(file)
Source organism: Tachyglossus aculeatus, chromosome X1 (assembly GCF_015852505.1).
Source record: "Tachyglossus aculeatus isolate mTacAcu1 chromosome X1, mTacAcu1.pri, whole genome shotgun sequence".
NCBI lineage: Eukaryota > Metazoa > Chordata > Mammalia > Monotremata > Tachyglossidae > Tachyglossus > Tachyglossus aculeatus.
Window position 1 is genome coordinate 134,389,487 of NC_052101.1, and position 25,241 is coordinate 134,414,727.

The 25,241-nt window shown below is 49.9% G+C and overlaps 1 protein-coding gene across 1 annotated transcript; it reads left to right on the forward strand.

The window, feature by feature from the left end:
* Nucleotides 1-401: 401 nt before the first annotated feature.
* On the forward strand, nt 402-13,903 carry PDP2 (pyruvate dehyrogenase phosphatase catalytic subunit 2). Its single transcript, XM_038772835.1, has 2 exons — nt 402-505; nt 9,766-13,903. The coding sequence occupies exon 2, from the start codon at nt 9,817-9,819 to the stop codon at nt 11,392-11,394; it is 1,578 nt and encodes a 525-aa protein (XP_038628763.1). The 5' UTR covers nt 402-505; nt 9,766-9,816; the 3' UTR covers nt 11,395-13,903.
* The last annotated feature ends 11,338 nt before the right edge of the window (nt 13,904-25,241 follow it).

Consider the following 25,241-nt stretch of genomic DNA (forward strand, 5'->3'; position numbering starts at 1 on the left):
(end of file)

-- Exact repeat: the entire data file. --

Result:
Source organism: Tachyglossus aculeatus, chromosome X1 (assembly GCF_015852505.1).
Source record: "Tachyglossus aculeatus isolate mTacAcu1 chromosome X1, mTacAcu1.pri, whole genome shotgun sequence".
NCBI lineage: Eukaryota > Metazoa > Chordata > Mammalia > Monotremata > Tachyglossidae > Tachyglossus > Tachyglossus aculeatus.
Window position 1 is genome coordinate 134,389,487 of NC_052101.1, and position 25,241 is coordinate 134,414,727.

The 25,241-nt window shown below is 49.9% G+C and overlaps 1 protein-coding gene across 1 annotated transcript; it reads left to right on the forward strand.

The window, feature by feature from the left end:
* Nucleotides 1-401: 401 nt before the first annotated feature.
* On the forward strand, nt 402-13,903 carry PDP2 (pyruvate dehyrogenase phosphatase catalytic subunit 2). Its single transcript, XM_038772835.1, has 2 exons — nt 402-505; nt 9,766-13,903. The coding sequence occupies exon 2, from the start codon at nt 9,817-9,819 to the stop codon at nt 11,392-11,394; it is 1,578 nt and encodes a 525-aa protein (XP_038628763.1). The 5' UTR covers nt 402-505; nt 9,766-9,816; the 3' UTR covers nt 11,395-13,903.
* The last annotated feature ends 11,338 nt before the right edge of the window (nt 13,904-25,241 follow it).

Consider the following 25,241-nt stretch of genomic DNA (forward strand, 5'->3'; position numbering starts at 1 on the left):